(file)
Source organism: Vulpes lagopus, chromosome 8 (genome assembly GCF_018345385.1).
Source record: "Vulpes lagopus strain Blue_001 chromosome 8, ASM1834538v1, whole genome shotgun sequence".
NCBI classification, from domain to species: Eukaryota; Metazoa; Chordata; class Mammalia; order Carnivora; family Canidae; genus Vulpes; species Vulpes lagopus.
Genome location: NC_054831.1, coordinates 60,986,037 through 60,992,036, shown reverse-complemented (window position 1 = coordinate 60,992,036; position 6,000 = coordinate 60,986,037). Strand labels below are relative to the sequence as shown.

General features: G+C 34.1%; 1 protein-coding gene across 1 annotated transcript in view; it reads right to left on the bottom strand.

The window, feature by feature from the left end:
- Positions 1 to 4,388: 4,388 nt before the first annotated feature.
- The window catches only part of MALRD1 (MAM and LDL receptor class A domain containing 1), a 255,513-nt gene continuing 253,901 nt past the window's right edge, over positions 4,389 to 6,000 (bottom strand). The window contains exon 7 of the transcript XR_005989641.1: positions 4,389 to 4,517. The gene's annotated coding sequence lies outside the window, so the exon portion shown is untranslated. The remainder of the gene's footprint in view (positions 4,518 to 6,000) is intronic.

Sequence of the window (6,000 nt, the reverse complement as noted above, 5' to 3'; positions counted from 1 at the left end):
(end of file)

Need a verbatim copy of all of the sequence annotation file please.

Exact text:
Source organism: Vulpes lagopus, chromosome 8 (genome assembly GCF_018345385.1).
Source record: "Vulpes lagopus strain Blue_001 chromosome 8, ASM1834538v1, whole genome shotgun sequence".
NCBI classification, from domain to species: Eukaryota; Metazoa; Chordata; class Mammalia; order Carnivora; family Canidae; genus Vulpes; species Vulpes lagopus.
Genome location: NC_054831.1, coordinates 60,986,037 through 60,992,036, shown reverse-complemented (window position 1 = coordinate 60,992,036; position 6,000 = coordinate 60,986,037). Strand labels below are relative to the sequence as shown.

General features: G+C 34.1%; 1 protein-coding gene across 1 annotated transcript in view; it reads right to left on the bottom strand.

The window, feature by feature from the left end:
- Positions 1 to 4,388: 4,388 nt before the first annotated feature.
- The window catches only part of MALRD1 (MAM and LDL receptor class A domain containing 1), a 255,513-nt gene continuing 253,901 nt past the window's right edge, over positions 4,389 to 6,000 (bottom strand). The window contains exon 7 of the transcript XR_005989641.1: positions 4,389 to 4,517. The gene's annotated coding sequence lies outside the window, so the exon portion shown is untranslated. The remainder of the gene's footprint in view (positions 4,518 to 6,000) is intronic.

Sequence of the window (6,000 nt, the reverse complement as noted above, 5' to 3'; positions counted from 1 at the left end):